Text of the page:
Cardinal Archbishop of Westminster

Address to Pope Francis on Behalf of Santa Marta Group

Given at the Santa Marta Conference in Rome on 27 October 2016.

Most Holy Father,

Thank you for this privilege of meeting with you today. We recall with joy your presence, on the 10 April 2014, at the first meeting of this Santa Marta Group. On that day, with your encouragement, we gave our commitment to develop partnerships in order to bring to justice those responsible for the horrendous crime of human trafficking and to care for all its victims. You gave your forceful and personal endorsement to this commitment and you reminded us that 'human trafficking is an open wound on the body of contemporary society - a scourge on the body of Christ’.

Today, in this meeting, the Santa Marta Group brings together from 30 different countries senior law enforcement officers, government ministers, religious sisters, bishops, priests and representatives of other organisations. Today, in your presence, we renew our commitment to fight consistently and systematically against human trafficking.

Today we present to you the reports of the progress we have made, in our respective countries, over the last two years. These reports contain much that is positive and encouraging. Indeed, Holy Father, we hope that you will be encouraged by what they contain. They present evidence of practical cooperation and effective responses; they give details of the prosecutions of criminals and of the care of their victims. They tell of growing relationships of trust and of initiatives aimed at the long-term prevention of trafficking in the countries of origin of its victims. In these reports we read of the emergence of good leadership - the wise use of authority; we read of a growing exposure of this great evil, whereby hidden misery is becoming more visible and silent cries of despair are heard and heeded. While the reports give details of thousands who have been rescued and brought to freedom, they also contain expressions of frustration. This growing sense of frustration is also a sign of progress as it expresses our strong determination to see the elimination of human trafficking given a greater priority and tackled with more urgency.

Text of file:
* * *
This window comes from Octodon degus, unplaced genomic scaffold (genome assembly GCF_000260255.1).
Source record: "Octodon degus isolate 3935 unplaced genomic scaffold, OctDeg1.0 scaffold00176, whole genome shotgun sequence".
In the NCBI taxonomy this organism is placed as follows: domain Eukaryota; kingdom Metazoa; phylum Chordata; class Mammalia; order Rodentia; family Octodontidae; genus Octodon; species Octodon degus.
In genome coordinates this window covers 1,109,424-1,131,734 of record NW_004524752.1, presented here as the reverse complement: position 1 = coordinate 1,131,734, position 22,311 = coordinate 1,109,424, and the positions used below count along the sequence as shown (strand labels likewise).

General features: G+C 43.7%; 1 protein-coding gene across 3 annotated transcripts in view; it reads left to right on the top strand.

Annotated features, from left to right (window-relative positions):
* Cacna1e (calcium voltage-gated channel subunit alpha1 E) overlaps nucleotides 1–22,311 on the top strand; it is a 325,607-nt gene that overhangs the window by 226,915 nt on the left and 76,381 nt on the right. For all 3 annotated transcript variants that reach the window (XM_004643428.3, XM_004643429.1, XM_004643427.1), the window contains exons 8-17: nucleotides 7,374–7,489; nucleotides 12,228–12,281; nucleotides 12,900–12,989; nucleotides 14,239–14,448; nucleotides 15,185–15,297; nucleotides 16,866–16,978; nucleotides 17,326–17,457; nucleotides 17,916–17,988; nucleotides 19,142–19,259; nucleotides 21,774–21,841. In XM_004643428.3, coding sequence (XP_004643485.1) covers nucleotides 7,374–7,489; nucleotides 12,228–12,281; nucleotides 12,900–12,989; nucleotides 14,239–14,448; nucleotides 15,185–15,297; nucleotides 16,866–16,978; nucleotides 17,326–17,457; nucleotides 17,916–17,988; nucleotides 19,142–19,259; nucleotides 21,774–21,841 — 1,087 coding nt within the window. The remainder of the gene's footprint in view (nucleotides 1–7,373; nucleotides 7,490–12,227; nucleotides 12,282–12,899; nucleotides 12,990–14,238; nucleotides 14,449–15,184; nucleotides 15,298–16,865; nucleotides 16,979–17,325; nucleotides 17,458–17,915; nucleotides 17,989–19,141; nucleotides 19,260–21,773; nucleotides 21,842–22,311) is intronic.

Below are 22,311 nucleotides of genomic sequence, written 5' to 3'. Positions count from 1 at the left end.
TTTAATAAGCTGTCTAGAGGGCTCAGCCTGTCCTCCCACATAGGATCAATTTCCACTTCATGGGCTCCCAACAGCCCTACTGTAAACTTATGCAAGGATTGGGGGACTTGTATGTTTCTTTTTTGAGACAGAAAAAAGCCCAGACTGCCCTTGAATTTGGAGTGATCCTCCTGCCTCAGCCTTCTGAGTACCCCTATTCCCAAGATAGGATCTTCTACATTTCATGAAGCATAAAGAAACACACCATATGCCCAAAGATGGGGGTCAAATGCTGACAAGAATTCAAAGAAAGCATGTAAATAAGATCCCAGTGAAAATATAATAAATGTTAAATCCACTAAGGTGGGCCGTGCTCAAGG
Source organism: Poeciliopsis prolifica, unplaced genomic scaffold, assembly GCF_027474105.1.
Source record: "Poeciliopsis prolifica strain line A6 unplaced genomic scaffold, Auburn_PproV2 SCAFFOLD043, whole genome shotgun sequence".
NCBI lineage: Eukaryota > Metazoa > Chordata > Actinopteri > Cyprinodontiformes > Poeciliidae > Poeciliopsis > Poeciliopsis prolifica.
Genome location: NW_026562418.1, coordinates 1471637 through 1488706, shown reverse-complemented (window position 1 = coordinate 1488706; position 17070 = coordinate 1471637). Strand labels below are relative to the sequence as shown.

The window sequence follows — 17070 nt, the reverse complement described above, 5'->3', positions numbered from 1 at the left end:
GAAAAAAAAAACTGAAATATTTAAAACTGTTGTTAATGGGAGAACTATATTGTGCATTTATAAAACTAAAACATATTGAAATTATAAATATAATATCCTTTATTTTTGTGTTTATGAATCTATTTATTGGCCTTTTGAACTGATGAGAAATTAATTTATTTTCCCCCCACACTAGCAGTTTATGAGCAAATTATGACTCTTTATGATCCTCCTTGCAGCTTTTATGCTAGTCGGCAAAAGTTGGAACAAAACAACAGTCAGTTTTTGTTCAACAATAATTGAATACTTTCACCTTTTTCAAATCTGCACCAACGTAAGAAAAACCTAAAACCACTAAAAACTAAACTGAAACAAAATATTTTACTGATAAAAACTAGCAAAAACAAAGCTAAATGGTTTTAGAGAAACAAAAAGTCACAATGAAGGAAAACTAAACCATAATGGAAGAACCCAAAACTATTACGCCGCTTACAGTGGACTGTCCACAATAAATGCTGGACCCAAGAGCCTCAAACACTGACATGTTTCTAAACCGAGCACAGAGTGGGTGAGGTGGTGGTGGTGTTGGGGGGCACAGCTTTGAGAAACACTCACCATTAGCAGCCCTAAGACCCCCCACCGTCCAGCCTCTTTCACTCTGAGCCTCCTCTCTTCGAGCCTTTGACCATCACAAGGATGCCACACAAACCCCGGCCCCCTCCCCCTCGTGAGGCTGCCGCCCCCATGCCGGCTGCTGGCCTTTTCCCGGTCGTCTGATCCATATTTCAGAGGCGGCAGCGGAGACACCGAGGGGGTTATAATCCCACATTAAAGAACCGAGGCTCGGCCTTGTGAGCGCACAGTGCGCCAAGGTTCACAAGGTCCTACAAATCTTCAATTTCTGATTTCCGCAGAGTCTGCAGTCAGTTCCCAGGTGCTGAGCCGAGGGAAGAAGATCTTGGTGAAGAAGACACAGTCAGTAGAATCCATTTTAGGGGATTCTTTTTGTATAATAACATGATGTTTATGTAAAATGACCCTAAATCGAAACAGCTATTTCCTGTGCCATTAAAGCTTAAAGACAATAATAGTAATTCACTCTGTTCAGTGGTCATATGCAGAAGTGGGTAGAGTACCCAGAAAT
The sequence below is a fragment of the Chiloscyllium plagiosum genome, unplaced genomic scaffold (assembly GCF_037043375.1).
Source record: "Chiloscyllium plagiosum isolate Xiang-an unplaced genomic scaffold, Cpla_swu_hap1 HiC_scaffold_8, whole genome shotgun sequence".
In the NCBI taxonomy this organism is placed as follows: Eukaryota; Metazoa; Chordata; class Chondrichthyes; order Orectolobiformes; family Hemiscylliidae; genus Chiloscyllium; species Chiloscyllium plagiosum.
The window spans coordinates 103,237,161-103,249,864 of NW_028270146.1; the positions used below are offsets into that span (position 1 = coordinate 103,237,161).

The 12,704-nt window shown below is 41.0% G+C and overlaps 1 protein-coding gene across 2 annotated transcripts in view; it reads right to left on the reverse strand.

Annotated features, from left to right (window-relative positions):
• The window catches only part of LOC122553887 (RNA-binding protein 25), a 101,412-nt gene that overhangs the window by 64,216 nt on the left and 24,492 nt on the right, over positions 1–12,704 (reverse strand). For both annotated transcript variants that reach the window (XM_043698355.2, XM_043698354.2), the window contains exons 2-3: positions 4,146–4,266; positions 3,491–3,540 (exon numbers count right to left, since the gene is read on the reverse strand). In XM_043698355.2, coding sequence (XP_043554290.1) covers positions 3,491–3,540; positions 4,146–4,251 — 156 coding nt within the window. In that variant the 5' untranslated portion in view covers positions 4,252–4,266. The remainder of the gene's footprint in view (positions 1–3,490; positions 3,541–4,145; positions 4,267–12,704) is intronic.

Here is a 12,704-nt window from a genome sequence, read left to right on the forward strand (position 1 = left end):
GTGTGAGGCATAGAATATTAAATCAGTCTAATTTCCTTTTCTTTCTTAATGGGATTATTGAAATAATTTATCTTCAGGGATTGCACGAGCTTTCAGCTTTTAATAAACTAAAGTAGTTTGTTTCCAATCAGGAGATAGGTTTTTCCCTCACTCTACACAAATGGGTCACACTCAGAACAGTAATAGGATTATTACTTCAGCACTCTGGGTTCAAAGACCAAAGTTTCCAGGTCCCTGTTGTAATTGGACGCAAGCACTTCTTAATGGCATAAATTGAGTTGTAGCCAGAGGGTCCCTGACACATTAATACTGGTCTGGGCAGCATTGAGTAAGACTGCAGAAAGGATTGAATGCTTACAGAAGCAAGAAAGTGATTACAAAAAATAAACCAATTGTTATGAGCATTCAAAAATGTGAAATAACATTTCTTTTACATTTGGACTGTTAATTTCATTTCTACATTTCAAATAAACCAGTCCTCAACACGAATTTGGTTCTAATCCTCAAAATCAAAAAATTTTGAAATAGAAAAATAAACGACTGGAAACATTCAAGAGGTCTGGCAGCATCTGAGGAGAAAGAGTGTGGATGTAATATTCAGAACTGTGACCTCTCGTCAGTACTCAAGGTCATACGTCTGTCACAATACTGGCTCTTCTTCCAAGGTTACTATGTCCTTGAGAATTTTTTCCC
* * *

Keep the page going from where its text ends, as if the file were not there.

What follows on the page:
In our meeting we are looking in more detail at work being carried out in a number of places and situations which demonstrate some aspect of this work. In Nigeria we see efforts being made to tackle the root causes of human trafficking by developing the creative use of land; in Ireland great strides are being made to stop slavery at sea; we see the international reach of this trade, in Colombia and the United States, and the need to set modern technologies against it; from Lithuania and Argentina we have heard of much closer cooperation between the Church and the police being established. We heard, so distressingly, of the trade in human organs and body parts which is being fought against in Mozambique. We have also studied projects in Australia, the Middle East, Brazil and the Netherlands, and see real progress in Germany, Spain and Poland. We have had a positive focus on the importance of legislative change in this fight against modern slavery and on the particular vulnerability of children in our world today.

We are grateful for the way you urged the United Nations to include the eradication of human trafficking in its Sustainable Development Goals and for the role played in securing this by the Holy See together with the United Kingdom and members of the Santa Marta Group.

Holy Father, we want, above all, to thank you for the personal encouragement and inspiration you give to us all, whatever our profession or vocation. In presenting our work to you, we know that all we do is done in the sight of God, who surely weeps at the suffering of so many of his beloved children. Here, today, we know that we are accountable to him for all our efforts and our failures and ask you, Holy Father, to bless us in his name and strengthen us in our resolve. And we most certainly promise you our prayers and affection today and always.

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